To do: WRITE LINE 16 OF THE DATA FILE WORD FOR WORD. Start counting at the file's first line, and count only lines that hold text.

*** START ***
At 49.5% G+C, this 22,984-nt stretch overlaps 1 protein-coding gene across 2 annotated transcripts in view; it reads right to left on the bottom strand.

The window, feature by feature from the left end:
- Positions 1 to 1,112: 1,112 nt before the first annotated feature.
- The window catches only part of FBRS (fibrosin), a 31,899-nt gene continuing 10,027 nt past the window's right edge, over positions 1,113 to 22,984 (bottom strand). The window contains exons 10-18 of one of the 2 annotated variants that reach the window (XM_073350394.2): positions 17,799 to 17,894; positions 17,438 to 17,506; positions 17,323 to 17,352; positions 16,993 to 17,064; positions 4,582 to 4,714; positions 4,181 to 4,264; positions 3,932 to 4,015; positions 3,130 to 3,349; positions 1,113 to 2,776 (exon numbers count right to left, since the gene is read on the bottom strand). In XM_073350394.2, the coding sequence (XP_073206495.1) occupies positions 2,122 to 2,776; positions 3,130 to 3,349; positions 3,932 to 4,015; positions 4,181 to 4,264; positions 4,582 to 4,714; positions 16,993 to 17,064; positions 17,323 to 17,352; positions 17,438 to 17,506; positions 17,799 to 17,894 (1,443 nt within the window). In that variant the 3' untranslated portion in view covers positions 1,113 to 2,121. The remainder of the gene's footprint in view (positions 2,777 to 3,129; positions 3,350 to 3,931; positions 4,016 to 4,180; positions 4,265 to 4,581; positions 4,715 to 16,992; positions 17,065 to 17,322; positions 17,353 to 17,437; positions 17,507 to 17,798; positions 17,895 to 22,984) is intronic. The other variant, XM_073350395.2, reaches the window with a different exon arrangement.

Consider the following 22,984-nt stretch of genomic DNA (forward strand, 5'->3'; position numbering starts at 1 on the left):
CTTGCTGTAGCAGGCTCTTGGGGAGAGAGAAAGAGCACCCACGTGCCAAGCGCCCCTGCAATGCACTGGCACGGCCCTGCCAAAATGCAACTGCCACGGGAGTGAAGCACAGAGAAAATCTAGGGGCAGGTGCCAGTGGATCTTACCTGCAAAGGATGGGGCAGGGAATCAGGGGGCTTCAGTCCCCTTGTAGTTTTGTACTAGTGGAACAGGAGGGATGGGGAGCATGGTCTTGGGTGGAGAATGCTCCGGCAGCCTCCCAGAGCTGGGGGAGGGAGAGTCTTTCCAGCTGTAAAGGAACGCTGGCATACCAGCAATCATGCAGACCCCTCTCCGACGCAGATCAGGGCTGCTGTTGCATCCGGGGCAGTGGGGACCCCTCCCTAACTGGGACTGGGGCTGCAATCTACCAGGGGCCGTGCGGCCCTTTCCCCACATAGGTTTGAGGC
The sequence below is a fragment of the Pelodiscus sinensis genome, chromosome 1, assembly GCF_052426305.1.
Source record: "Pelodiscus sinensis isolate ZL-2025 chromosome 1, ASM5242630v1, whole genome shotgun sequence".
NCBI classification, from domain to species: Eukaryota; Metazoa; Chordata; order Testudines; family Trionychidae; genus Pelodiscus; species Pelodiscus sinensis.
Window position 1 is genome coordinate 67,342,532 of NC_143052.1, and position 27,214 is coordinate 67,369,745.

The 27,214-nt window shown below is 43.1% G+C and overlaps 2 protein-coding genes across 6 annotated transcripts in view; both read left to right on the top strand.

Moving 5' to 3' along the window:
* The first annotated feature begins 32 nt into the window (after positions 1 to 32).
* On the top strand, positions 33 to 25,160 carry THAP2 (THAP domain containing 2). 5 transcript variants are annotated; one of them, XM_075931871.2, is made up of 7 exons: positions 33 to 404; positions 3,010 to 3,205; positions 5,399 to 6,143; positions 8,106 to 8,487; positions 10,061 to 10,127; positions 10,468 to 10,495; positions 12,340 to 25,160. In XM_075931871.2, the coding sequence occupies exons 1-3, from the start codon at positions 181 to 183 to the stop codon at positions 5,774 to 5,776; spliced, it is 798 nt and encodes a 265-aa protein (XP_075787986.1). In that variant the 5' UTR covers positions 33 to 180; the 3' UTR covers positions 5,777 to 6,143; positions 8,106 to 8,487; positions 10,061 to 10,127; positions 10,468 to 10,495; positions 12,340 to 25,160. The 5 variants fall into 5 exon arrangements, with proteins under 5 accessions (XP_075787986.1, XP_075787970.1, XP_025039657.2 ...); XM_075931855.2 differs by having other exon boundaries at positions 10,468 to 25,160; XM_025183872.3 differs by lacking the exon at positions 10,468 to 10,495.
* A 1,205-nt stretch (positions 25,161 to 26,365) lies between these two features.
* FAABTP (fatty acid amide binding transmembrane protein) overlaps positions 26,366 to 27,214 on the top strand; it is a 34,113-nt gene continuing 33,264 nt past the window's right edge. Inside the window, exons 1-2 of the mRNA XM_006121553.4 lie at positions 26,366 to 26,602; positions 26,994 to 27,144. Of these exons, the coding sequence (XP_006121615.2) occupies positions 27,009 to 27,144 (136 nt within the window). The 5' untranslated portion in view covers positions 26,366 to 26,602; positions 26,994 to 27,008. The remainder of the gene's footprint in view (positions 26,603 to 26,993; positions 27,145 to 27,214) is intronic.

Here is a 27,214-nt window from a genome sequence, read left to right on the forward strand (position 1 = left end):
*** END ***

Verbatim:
* FAABTP (fatty acid amide binding transmembrane protein) overlaps positions 26,366 to 27,214 on the top strand; it is a 34,113-nt gene continuing 33,264 nt past the window's right edge. Inside the window, exons 1-2 of the mRNA XM_006121553.4 lie at positions 26,366 to 26,602; positions 26,994 to 27,144. Of these exons, the coding sequence (XP_006121615.2) occupies positions 27,009 to 27,144 (136 nt within the window). The 5' untranslated portion in view covers positions 26,366 to 26,602; positions 26,994 to 27,008. The remainder of the gene's footprint in view (positions 26,603 to 26,993; positions 27,145 to 27,214) is intronic.